Exercise-induced cardiac fatigue after a 45-minute bout of high-intensity running exercise is not altered under hypoxia

Geert Kleinnibbelink, Arie P.J. van Dijk, Alessandro Fornasiero, Guilherme F. Speretta, Christopher Johnson, Maria T.E. Hopman, Nicholas Sculthorpe, Keith P. George, John D. Somauroo, Dick H.J. Thijssen, David L. Oxborough*

*Corresponding author for this work

Research output: Contribution to journalArticlepeer-review

6 Citations (Scopus)
9 Downloads (Pure)

Abstract

Background: Acute exercise promotes transient exercise-induced cardiac fatigue, which affects the right ventricle and to a lesser extent the left ventricle. Hypoxic exposure induces an additional increase in right ventricular (RV) afterload. Therefore, exercise in hypoxia may differently affect both ventricles. The aim of this study was to investigate the acute effects of a bout of high-intensity exercise under hypoxia versus normoxia in healthy individuals on right- and left-sided cardiac function and mechanics. Methods: Twenty-one healthy individuals (mean age, 22.2 ± 0.6 years; 14 men) performed 45-min high-intensity running exercise under hypoxia (fraction of inspired oxygen 14.5%) and normoxia (fraction of inspired oxygen 20.9%) in a randomized order. Pre- and post-exercise echocardiography, at rest and during low-to-moderate intensity recumbent exercise (“stress”), was performed to assess RV and left ventricular (LV) cardiac function and mechanics. RV structure, function, and mechanics were assessed using conventional two-dimensional, Doppler, tissue Doppler, speckle-tracking echocardiographic, and novel strain-area loops. Results: Indices of RV systolic function (RV fractional area change, Tricuspid annular plane systolic excursion, RV s′, and RV free wall strain) and LV function (LV ejection fraction and LV global longitudinal strain) were significantly reduced after high-intensity running exercise (P <.01). These exercise-induced changes were more pronounced when echocardiography was examined during stress compared with baseline. These responses in RV and LV indices were not altered under hypoxia (P >.05). Conclusions: There was no impact of hypoxia on the magnitude of exercise-induced cardiac fatigue in the right and left ventricles after a 45-min bout of high-intensity exercise. This finding suggests that any potential increase in loading conditions does not automatically exacerbate exercise-induced cardiac fatigue in this setting.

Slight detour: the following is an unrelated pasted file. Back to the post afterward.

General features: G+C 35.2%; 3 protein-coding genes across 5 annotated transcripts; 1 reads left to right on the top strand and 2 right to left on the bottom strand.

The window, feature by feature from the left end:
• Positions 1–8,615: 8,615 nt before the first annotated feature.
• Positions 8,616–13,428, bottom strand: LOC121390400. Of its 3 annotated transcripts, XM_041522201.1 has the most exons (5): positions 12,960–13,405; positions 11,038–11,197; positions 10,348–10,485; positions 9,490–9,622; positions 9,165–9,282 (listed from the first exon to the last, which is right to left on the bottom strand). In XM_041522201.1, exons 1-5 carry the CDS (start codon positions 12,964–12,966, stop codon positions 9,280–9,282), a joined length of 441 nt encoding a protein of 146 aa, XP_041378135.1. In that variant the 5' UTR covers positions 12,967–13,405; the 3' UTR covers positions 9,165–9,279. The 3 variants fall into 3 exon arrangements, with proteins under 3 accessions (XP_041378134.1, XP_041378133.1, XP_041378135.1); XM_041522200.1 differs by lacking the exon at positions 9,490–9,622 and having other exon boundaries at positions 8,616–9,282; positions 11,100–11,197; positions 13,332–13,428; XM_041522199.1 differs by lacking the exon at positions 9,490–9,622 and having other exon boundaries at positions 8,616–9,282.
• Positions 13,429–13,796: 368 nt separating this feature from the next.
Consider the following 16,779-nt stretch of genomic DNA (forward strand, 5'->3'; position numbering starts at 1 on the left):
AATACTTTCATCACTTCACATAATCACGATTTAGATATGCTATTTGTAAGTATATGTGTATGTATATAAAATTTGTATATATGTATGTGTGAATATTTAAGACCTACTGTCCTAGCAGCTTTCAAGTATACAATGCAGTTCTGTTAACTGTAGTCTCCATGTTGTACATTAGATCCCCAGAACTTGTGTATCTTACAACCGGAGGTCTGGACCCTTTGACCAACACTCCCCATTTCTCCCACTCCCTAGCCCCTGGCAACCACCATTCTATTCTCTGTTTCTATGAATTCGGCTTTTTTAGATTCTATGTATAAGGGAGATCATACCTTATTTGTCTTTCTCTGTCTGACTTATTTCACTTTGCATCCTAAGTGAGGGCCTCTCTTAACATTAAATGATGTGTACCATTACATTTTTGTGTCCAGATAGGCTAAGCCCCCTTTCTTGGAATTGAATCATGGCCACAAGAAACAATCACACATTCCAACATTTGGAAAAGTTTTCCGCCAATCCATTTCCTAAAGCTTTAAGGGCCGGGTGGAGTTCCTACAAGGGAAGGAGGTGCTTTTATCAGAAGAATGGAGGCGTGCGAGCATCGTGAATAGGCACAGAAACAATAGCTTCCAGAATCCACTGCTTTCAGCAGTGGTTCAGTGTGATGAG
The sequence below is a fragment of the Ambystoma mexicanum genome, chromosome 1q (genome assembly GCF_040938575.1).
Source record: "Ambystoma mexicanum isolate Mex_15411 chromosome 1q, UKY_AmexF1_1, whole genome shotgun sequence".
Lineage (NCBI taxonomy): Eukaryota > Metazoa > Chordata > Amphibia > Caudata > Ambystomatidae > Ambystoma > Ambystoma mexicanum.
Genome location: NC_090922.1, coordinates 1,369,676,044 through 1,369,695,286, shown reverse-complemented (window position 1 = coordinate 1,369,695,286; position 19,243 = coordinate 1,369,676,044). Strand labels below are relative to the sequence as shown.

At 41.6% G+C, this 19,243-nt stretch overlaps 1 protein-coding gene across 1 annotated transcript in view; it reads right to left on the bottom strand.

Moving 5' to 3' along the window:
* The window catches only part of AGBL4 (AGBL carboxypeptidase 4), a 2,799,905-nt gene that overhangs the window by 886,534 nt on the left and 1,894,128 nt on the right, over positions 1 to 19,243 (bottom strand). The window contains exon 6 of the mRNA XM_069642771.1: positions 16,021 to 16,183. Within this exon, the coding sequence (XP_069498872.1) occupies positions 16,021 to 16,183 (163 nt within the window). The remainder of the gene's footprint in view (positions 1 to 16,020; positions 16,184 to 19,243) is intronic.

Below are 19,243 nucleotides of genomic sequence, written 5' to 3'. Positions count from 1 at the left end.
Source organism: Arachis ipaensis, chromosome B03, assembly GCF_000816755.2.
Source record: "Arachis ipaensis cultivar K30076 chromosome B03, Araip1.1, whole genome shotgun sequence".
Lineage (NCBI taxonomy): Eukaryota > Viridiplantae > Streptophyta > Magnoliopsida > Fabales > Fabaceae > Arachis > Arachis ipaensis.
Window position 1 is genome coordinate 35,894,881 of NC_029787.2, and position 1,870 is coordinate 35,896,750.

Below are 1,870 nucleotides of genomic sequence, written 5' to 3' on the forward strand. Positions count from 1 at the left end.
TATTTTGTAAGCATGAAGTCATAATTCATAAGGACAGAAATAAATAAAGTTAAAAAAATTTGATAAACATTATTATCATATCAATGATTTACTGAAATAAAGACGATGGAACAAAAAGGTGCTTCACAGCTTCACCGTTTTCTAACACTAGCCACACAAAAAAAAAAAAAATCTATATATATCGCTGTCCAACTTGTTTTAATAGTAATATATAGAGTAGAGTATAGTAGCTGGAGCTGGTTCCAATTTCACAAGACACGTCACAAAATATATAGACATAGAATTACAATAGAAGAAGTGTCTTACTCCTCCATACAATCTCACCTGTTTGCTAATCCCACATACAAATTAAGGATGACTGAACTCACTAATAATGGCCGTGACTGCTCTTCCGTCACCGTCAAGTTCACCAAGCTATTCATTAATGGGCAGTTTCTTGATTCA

Original languageEnglish
Pages (from-to)511-521
Number of pages11
JournalJournal of the American Society of Echocardiography
Volume34
Issue number5
Early online date14 Dec 2020
DOIs
Publication statusPublished - 3 May 2021

Keywords

  • athlete's heart
  • exercise-induced cardiac fatigue
  • hypoxia
  • echocardiography
  • speckle-tracking echocardiography

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